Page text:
Puerto Rico requests bankruptcy protection for public debt

On May 3, 2017, the Financial Oversight and Management Board for Puerto Rico (the "Oversight Board"), acting on behalf of the cash-strapped Commonwealth of Puerto Rico (the "Commonwealth"), filed for bankruptcy protection in the District Court for the District of Puerto Rico.

An appeal for court protection was expected, at least among municpal bond market participants who had been closely following Puerto Rico's failed efforts to restructure its debts.

Puerto Rico's federal oversight board filed with USA court to use bankruptcy-like proceedings to slash the island's $70 billion debt after failing to strike an agreement with bondholders, pushing the territory toward the biggest restructuring ever by a US state or local government.

Puerto Rico is entering uncharted territory.

Rosselló said through the twitter account of the governor's office that the Puerto Rico Oversight Board would apply for Title III in the near future. The outcome of its case could help determine where and how the deep financial troubles of certain states, such as IL, are resolved, said NYT.

The move comes a day after several major creditors sued the US territory and its Governor Ricardo Rossello over defaults on the island's $70 billion in bonds.

Rossello said one of the lawsuits sought to claim all revenues generated by the island's Treasury Department for bondholders.

Today, Title III may be all that stands between order and the kind of economic chaos suffered by the people of Germany during the Weimar period following World War I. Understandably, investors who are affected by the crisis are greatly concerned about what will happen next.

Rossello said the debts of some agencies will be restructured in court, while others will be resolved through ongoing negotiations with bondholders.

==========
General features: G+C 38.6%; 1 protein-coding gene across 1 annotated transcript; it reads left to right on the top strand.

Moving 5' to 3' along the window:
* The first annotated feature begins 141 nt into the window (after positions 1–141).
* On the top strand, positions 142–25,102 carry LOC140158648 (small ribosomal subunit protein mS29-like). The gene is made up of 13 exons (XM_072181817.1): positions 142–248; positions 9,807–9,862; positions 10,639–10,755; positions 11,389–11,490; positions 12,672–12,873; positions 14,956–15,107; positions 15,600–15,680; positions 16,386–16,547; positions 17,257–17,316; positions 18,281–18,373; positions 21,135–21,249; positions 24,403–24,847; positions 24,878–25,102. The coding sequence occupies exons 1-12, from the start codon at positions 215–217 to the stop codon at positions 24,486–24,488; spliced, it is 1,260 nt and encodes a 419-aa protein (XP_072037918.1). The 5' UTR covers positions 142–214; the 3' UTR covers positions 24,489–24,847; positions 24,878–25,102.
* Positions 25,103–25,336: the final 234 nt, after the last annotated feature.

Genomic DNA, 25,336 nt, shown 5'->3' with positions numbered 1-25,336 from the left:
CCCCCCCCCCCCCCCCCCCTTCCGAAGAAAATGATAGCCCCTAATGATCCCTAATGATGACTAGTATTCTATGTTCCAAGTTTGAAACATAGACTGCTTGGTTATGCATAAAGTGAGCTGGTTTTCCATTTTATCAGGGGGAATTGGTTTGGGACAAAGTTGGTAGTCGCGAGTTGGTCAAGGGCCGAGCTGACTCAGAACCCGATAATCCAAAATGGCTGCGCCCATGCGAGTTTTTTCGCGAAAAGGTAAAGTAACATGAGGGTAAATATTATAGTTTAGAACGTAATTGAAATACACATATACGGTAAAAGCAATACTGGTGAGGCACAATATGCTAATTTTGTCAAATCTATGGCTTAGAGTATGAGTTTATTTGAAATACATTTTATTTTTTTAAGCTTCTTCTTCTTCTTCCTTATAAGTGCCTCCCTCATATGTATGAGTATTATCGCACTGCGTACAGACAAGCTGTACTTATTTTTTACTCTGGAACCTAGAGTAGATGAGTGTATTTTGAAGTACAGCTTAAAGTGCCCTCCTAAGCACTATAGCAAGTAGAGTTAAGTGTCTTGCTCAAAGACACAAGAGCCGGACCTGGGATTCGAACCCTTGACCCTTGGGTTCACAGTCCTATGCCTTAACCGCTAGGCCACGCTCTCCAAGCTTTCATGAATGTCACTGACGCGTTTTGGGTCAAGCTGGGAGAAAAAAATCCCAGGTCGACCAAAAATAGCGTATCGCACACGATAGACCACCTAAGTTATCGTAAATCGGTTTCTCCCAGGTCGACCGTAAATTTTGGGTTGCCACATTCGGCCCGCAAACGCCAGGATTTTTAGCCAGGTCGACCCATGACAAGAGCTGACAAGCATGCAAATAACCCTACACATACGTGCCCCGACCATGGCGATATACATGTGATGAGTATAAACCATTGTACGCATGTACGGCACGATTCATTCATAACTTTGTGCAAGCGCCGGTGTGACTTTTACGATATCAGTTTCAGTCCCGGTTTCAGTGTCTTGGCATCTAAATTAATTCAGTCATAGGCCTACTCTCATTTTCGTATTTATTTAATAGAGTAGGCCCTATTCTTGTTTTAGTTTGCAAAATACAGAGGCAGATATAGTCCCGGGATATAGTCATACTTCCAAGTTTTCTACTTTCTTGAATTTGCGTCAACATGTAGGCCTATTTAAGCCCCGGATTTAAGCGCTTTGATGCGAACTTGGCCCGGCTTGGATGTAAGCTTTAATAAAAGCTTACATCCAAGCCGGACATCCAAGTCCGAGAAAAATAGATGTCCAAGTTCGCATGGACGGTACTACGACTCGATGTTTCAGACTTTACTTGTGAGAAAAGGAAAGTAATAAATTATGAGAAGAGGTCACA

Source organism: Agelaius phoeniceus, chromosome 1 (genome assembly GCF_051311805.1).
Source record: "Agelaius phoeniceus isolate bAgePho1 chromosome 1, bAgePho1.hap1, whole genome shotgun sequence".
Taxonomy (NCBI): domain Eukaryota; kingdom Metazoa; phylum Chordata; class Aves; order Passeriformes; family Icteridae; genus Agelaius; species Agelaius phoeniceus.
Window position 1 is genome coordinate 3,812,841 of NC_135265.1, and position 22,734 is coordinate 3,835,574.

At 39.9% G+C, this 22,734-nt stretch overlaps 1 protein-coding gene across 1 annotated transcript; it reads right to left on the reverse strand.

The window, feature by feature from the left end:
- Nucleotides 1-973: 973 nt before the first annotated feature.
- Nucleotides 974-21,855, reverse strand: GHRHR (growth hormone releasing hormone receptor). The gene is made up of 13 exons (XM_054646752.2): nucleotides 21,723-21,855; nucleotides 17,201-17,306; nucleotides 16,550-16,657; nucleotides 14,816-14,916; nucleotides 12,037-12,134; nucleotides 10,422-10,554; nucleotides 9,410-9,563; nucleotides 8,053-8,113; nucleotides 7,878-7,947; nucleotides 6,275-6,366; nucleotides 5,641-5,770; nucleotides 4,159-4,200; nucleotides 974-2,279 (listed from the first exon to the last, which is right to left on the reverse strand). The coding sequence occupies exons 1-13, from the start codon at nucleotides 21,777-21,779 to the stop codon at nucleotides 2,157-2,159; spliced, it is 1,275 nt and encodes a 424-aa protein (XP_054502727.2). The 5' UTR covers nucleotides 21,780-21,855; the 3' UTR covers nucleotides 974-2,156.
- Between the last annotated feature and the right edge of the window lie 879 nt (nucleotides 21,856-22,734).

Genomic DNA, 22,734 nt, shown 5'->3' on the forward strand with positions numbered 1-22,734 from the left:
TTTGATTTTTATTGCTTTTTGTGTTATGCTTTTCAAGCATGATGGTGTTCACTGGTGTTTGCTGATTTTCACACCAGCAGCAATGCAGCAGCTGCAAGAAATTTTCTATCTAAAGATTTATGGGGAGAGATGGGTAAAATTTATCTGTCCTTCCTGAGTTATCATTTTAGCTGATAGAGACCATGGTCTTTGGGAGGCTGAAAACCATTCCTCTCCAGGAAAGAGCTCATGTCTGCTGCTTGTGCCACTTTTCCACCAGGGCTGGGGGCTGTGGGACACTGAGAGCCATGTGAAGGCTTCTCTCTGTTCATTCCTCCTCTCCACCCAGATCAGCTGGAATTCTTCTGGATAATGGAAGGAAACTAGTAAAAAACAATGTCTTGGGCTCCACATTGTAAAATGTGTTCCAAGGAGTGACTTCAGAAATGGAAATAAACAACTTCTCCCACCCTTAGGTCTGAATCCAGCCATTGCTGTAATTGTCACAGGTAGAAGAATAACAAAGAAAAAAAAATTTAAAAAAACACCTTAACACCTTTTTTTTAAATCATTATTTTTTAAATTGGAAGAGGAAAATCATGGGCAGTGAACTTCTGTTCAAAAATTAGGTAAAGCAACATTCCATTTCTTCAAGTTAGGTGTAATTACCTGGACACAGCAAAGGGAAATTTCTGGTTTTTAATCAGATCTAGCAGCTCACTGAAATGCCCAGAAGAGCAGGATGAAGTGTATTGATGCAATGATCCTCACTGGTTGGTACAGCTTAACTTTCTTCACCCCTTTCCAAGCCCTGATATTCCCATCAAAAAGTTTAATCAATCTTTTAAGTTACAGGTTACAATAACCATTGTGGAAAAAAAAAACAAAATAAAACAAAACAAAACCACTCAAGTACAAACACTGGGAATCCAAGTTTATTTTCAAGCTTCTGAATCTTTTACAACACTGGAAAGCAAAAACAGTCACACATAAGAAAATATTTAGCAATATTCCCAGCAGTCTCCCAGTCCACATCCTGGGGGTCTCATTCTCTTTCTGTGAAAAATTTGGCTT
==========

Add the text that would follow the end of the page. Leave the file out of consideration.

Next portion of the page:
"Furthermore", he said, "it cements the political precedent set by Congress for high-spending states with unsustainable debts to ultimately follow suit". Rosello has said the island will continue to make approximately 20% of it debt payments moving forward.

Puerto Rico's collapse also shows the pressure than can emerge when retirement systems run out of cash.

Puerto Rico has over $70 billion in bond debt and $50 billion in pension obligations.

Ted Hampton, an analyst at Moody's Investor Service, says the bankruptcy process is a "positive step". As of September 30, Puerto Rico and its various bond issuing authorities had missed almost $1.5 billion in debt service payments. The judge will be in charge of coming up with an orderly restructuring plan.

Some bondholders are expected to file legal challenges to Rossello's decision but can not do so for 120 days.

For now, island officials have said they are committed to "good-faith dialogue and negotiations". "A long and drawn-out battle with creditors will be catastrophic for Puerto Rico and its people", he said. Bondholders and bond insurers reached agreements that resulted in recoveries of 74 percent for unlimited-tax general obligation bonds and 34 percent for limited-tax GO bonds.

Puerto Rico's labor participation rate is only about two-thirds that of the US mainland.